I’ve never been much of a groupie. I’ve never written a fan letter. I’ve never followed a band. Even in 1984, at the excitable age of 13—the height of my lust for John Taylor—I attended the Duran Duran concert surrounded by screaming, fainting girls with my longings respectfully in check.

This isn’t to say that I haven’t ever publicly exhibited juvenile signs of want or weakness. They’ve just been inspired by food—perhaps most notably Nick Balla’s chicken wings, for which I’ve found myself consumed by the same carnal cravings I assume Marianne had for Mick. One evening, long ago, my brain infused with oxytocin and my senses clouded by post wing bliss, I spontaneously posted on Facebook: “Nick, you can be my personal chef anytime!” Joe looked at me with absolute reproach and said: “Sara, don’t be creepy.”

I was only trying to give Nick a compliment. Before he landed as the chef at Bar Tartine, he cooked at his restaurant Nombe, a Japanese-ish diner in the Mission which Joe and I frequented. For that funky, but cool, little joint, Nick was all about Asian flavors and created a wing dish that I’d describe as a cracky, crispy, limey, spicy, herby, saucy chicken paradise.

To achieve this, the wings are first tenderized in a long, luxurious bath of buttermilk, then tossed with a mix of cornstarch, flour, and toasted, ground rice, then deep-fried until they reach crunchy, golden perfection. But then—then the wings are tossed with a generous amount of a piquant and perfect amalgamation of four of the five elements of taste: honey (sweet), salt (salt), lime juice (sour), fish sauce (umami). I can’t say there’s anything particularly bitter in this dish, barring maybe the cilantro, but there’s definitely heat (fresh chilies/togarashi), which I’d like to formally nominate as the sixth element.

When Nick started at Bar Tartine, he retired the wings and thus my ability to eat them and embarrass Joe with my overt enthusiasm. Luckily, Chino afforded us the perfect excuse to get them back in rotation. One of the very first things we did when Joe and I were putting together the menu was to call up Nick, who’s a really nice guy (and this is not a come-on), and ask if he’d allow us to put his wings on our menu. Despite the fact that they’re not particularly Japanese, Joe christened them Nick Balla’s Japan-o-Mission wings as a tribute to the now closed Nombe.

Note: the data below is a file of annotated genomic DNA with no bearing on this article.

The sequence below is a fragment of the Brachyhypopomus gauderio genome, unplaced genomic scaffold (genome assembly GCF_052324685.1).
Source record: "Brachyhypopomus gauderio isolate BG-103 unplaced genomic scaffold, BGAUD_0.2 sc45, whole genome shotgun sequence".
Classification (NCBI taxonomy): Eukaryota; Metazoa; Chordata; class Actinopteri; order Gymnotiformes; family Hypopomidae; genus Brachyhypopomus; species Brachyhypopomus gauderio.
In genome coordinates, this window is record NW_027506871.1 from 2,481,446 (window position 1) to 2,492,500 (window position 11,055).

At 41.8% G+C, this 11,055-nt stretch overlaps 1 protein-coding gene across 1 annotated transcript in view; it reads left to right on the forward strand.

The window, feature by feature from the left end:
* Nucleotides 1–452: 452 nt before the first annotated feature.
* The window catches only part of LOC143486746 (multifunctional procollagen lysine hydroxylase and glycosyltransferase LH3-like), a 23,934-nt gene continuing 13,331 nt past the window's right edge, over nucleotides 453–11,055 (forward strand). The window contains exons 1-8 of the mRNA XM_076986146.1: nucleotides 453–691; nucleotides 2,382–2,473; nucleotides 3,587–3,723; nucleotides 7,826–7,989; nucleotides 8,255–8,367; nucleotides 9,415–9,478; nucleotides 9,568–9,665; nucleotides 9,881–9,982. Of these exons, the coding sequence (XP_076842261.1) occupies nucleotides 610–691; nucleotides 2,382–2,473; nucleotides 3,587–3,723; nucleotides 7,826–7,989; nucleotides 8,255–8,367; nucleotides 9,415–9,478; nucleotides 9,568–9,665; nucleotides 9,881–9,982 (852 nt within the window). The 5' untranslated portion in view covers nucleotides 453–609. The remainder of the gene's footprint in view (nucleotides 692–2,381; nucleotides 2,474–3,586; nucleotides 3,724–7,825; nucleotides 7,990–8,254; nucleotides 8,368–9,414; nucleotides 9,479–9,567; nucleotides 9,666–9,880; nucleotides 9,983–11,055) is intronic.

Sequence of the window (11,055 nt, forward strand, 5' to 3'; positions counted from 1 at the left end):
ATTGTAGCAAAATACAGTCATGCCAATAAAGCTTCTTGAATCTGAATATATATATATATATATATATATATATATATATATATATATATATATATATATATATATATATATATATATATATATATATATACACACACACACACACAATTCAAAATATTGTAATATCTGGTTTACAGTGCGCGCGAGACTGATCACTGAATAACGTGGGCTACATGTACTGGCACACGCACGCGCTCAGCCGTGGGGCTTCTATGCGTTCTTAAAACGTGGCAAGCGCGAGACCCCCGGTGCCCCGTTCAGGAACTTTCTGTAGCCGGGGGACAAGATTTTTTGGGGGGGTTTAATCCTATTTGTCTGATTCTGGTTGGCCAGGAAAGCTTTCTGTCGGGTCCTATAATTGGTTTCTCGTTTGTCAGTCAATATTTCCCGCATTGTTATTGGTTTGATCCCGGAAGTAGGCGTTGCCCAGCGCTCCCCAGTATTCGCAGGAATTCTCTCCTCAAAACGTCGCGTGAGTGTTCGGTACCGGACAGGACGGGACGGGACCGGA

Clearly, Chino and the wings were meant to be. This month Food & Wine is featuring a glossy, full-page photo of them courtesy of Eva Kolenko. They even have Latin roots. “They came about with Southeast Asian and Mexican flavors in mind,” Nick told me the other day when he stopped in to meet our new chef Blake Askew and make sure we were still making the wings to his liking. Dipping his finger into our rice flour mix, Nick revealed that the key to the wings is to toast the rice until light brown before grinding it (and do not take the short cut of buying pre-ground rice flour). You also don’t want to grind the rice to a complete powder—it should have some texture. The little nubs of fried rice bits are what keeps the chicken crisp for hours.

The toasted, ground rice at Chino.

The toasted, ground rice at Chino.

Nick told me that he likes it when the wings actually soak up the sauce for a while, which I suppose makes them a good to-go item. Personally, I could just add a little whiskey and drink that sauce straight, which, come to think of it, is not a bad idea in this era of savory cocktails.

We’ve gotten a ton of requests for the wings recipe, so here it is. Warning: Don’t make the wings and then overzealously post anything about Nick that could appear mistaken as lascivious. He’s now got a very serious co-chef and girlfriend with access to knives.

To make the rice flour, toast whole grains of sushi rice in a heavy, dry pan, stirring, until the rice is golden brown. Remove and cool. In a clean spice grinder or Vitamix, grind until almost powdery but still with some bits of texture.

Makes about 30 wings

2 1/2 pounds chicken wings
2 cups buttermilk
1 cup toasted rice flour (see above)
1/4 cup cornstarch
1/4 cup all-purpose flour
3 tablespoons kosher salt

3/4 cup honey
1 cup fresh lime juice
1/4 cup plus 2 tablespoons fish sauce
1/4 cup chopped scallions, white and light green parts
1/4 cup thinly sliced serrano chile
1 1/2 teaspoons ichimi togarashi
1 1/2 teaspoons finely chopped garlic
1 1/2 tablespoons kosher salt
1/4 cup cilantro leaves
1/4 cup torn mint

2 quarts vegetable or peanut oil for frying

In a plastic container, mix the chicken wings and buttermilk and cover. Let marinate for at least 12 hours. Using a strainer, drain the chicken wings for 10 minutes.

Preheat an oven to 350 degrees. Mix the rice flour, cornstarch, flour, and salt in a bowl. Then toss the chicken wings in this flour mixture until well coated. Place the wings on sheet pans lined with parchment paper and bake for 15 minutes. The wings do not have to be cooked all the way through but the coating should be dry.

Meanwhile, in a bowl whisk together the honey, lime juice, fish sauce, scallions, serrano chile, togarashi, garlic, and kosher salt. Taste and adjust as necessary to achieve a balance of sweet, sour, and salty.

In a deep pot or fryer, heat the oil until it reaches 350 degrees on a thermometer. Add the wings in batches so as not to crowd and fry until golden brown, about 3 minutes per batch. Repeat.

Douse the wings with a generous amount of sauce and shower with cilantro and mint. Serve.

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